Links for August 4th

  • journoterrorist: How to Build a Newsroom Time Machine
    This group of college journalism students were assigned the task of producing a publication using only thirty-year-old technology. They learned a lot.
  • MSNBC: Firm gives $1 million to pro-Romney group, dissolves
    W Spann LLC was formed in March, gave a million dollars to a pro-Romney super PAC, and then shut down in July, right before their first FEC filing was due. Who gave the money? Nobody knows. Who started the company? Can't say. This is why the court decision to allow corporate contributions to campaigns is a disaster. We've got a presidential campaign getting an enormous amount of money, but nobody knows who it's from, and I'm not sure anybody's going to find out.
  • Computerworld: eBay attacks server virtualization with 100TB of SSD storage
    To deal with I/O demands of virtual machines, eBay saved a bunch of money by moving to solid-state drives. They replaced 100TB with SSDs, dropping their storage rack space needs by 50%, cutting their power consumption by 78%, and increasing I/O performance by 500%. SSDs are awfully expensive when compared to traditional hard drive, but surely they'll quickly pay for themselves in this instance.

7 thoughts on “Links for August 4th”

  1. As a long time reader, tech enthusiast and fellow blogger I wanted to ask, what do you use? Laptop? Desktop? Server? What’s your flavor?

  2. I’m a Mac guy. For work, I have last year’s model of MacBook, with 8GB of RAM. At home I use an iMac, to my surprise. I haven’t been a fan of them (the lack of upgradability frustrates me), but I needed to replace an aging first-generation Intel Mac mini a couple of years ago, and pairing an iMac with my 22″ Dell flat screen seemed like a pretty good arrangement. That’s with the 3GHz Intel Core 2 Duo, 12GB of RAM, and an array of hard drives for storage and a perhaps too-redundant backup system. :) On servers, I’m a Linux guy. I have been since…oh, I guess the summer of 1994. I’ve found myself using CentOS mostly, for the past few years. I started as a Slackware guy, spent a while on RedHat, and now CentOS.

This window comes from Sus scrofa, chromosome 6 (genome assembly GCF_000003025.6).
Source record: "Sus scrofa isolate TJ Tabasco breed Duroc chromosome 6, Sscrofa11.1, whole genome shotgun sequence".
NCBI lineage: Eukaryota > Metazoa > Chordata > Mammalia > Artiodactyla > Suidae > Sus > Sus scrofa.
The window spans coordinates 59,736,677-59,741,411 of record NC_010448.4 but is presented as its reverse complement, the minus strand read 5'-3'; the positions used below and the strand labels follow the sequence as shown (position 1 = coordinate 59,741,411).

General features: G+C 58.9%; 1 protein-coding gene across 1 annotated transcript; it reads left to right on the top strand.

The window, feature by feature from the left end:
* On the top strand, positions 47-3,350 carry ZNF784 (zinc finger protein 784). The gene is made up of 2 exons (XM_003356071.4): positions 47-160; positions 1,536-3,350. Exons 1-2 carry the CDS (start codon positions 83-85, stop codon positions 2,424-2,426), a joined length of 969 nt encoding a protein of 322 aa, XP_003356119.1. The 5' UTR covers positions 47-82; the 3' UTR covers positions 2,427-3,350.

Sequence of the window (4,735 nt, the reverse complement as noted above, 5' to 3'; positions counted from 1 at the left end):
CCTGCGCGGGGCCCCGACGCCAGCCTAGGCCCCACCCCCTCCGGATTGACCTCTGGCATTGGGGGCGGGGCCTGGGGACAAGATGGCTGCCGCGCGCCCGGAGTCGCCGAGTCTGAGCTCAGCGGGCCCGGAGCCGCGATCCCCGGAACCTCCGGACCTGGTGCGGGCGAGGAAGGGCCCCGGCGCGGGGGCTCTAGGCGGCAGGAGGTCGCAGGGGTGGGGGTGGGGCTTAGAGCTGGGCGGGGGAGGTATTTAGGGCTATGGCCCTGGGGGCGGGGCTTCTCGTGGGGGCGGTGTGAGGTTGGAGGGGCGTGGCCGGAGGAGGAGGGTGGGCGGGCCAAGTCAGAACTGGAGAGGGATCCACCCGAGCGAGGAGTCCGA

Sadly, I have no SSDs. :) Every so often I convince myself that I should get one for my iMac, and then I realize that the the I/O bottleneck on an external SSD would negate any benefits that I’d get from it.

    So, I didn’t know you wrote for AnandTech, Jason! That’s really cool. Are there any perks that come with the job in the way of fun toys, SSDs or otherwise?

  3. I’ve had an idea (that will never happen) for finance reform. Simply set an upper limit for total contributions and make it adjust with inflation. Any contributions beyond the total could be refunded to donors or deposited to the federal or state general fund. This would level the playing field.